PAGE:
That is the only rational deduction. Quite obviously rational deduction does not have a place in the mentality of Hezbollah's leader, the Rev. Hassan Nasrallah, or in the mentality of the Iranian leader Mahmoud Ahmadinejad, who raves on about how Israel must be destroyed and the misery he is going to cause America. Rational deduction does play a role in the mentality of the Israelis and the Americans. Both are now aware of how dangerous Hezbollah, Syria and Iran are. And the clock is ticking, for as the distinguished scholar of Middle Eastern affairs, Bernard Lewis, noted in the Wall Street Journal the other day, "It seems increasingly likely that the Iranians either have or very soon will have nuclear weapons at their disposal."
So what is the rational deduction we are to make regarding brutal irrational opponents who are on their way to controlling nuclear weapons? Former New York City Mayor Rudy Giuliani stated it in an interview with Fox News host Bill O'Reilly when he said that in dealing with Iran and its nuclear program, "I don't think you can take the military option off the table." Surely this does not mean sending an army into Iran. Our forces, mainly the superb soldiers of the English-speaking countries, are stretched; and one would not expect support from NATO's mainly ceremonial armies. They do well in military parades and occasionally even in military maneuvers, but they avoid war zones. As I say, their armies are mainly ceremonial, and if they have any plans to upgrade them it might be best if they contained their refitting to sartorial matters. Perhaps they might adopt colorful sashes and plumed helmets after the manner of the uniforms they wore in the 19th century, what for them constituted the "good old days."
So how might we adopt Giuliani's suggestion? First, let us take up the Syrians. Writing in the New York Sun, the veteran Middle Eastern reporter Youssef Ibrahim suggests that the Israeli air force "stop bombing Lebanon and start bombing Hezbollah's primary enabler, Syria, with crippling blows to its leadership, air force, infrastructure, and, yes, oil industry." He adds: "A 21-day bombing campaign will shift the balance of power and encourage many friendly Lebanese to come out of hiding."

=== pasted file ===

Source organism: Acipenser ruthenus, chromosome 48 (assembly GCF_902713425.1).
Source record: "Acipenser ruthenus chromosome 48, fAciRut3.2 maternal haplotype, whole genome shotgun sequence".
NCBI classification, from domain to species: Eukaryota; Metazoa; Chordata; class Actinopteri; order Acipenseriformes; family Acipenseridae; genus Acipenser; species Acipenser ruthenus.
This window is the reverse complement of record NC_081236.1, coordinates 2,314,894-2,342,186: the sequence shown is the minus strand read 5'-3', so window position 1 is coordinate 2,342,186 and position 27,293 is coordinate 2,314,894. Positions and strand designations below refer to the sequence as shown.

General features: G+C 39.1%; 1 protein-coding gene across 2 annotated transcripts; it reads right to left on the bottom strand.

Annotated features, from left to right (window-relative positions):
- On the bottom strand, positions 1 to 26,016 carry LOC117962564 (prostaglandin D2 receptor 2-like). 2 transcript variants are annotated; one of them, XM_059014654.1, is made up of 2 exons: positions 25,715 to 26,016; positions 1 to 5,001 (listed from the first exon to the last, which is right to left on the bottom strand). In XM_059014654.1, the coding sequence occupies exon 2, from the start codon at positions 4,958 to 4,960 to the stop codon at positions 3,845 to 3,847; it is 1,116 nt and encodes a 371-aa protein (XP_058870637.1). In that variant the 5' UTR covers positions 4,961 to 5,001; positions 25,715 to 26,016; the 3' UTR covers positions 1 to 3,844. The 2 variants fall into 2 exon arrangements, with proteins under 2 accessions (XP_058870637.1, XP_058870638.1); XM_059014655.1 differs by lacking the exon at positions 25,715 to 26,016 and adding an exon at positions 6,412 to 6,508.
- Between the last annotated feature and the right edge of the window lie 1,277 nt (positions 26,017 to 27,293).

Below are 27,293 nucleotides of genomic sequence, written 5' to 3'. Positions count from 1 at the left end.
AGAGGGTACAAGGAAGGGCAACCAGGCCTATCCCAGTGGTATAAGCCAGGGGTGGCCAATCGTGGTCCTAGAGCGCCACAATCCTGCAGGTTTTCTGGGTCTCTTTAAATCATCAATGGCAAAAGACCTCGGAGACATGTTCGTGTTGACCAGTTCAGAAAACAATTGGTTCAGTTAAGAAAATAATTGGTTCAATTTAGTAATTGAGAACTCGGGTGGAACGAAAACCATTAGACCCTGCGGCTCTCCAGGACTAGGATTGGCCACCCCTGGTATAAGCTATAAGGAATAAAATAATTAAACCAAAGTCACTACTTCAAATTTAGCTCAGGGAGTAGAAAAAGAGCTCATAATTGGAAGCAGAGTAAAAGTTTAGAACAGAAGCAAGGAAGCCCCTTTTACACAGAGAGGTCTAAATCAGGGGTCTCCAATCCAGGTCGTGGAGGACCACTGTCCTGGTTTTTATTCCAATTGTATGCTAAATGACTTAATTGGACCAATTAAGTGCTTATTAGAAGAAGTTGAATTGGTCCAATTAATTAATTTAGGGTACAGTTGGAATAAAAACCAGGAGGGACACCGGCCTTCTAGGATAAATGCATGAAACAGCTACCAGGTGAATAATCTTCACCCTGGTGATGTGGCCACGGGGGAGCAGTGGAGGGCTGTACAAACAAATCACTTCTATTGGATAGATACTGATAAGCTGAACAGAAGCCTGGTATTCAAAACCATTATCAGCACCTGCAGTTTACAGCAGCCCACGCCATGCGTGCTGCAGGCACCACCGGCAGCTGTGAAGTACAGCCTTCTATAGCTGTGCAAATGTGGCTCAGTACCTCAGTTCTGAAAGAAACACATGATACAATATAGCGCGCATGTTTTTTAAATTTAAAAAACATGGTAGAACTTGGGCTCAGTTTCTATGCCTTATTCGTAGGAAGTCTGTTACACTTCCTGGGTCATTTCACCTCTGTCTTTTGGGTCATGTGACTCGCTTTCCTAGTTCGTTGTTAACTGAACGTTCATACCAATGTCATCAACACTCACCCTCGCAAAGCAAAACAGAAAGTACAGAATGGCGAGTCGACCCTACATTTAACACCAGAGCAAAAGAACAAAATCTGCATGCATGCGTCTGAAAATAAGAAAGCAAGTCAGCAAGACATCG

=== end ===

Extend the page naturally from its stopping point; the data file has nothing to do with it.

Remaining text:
Then there is Iran. Its nuclear menace will be far graver than the nuclear match-up of the Cold War. The prospect of "mutual assured destruction" (MAD) restrained both sides from initiating a nuclear attack on the other during the Cold War. Such rationality, however, will not restrain the Iranians, driven as they are by dreams of martyrdom. In 1981 an Israeli aerial attack on Saddam Hussein's Osirak reactor eliminated his nuclear threat for the foreseeable future. It is argued that with the Iranians' nuclear facilities spread out among as many as 100 sites, most of them hardened, a similar attack is impossible.
Edward Luttwak, a respected student of warfare modern and ancient, argued in the Wall Street Journal this past February that "the odds are rather good" that our vastly superior aircraft and bunker-busting bombs could "demolish a few critical installations to delay (Iran's nuclear) program for years -- and perhaps longer because it would become harder or impossible for Iran to buy the materials it bought when its efforts (to build nuclear weapons) were still secret." Luttwak believes that we need only destroy a handful of the Iranians' nuclear sites because the route to nuclear weaponry devised by the Iranians "requires a number of different plants operating in series." They may be hardened, but he believes the Iranians have "not kept up with the performance of the latest penetration bombs."
Thus the rational response to the nihilists in Hezbollah and Iran is clear. The popular term is to "defang" them. That will mean hitting Syria and Iran, and in the case of Iran, the aerial attacks do not have to be very bloody. But Islamofascists with nukes is unthinkable.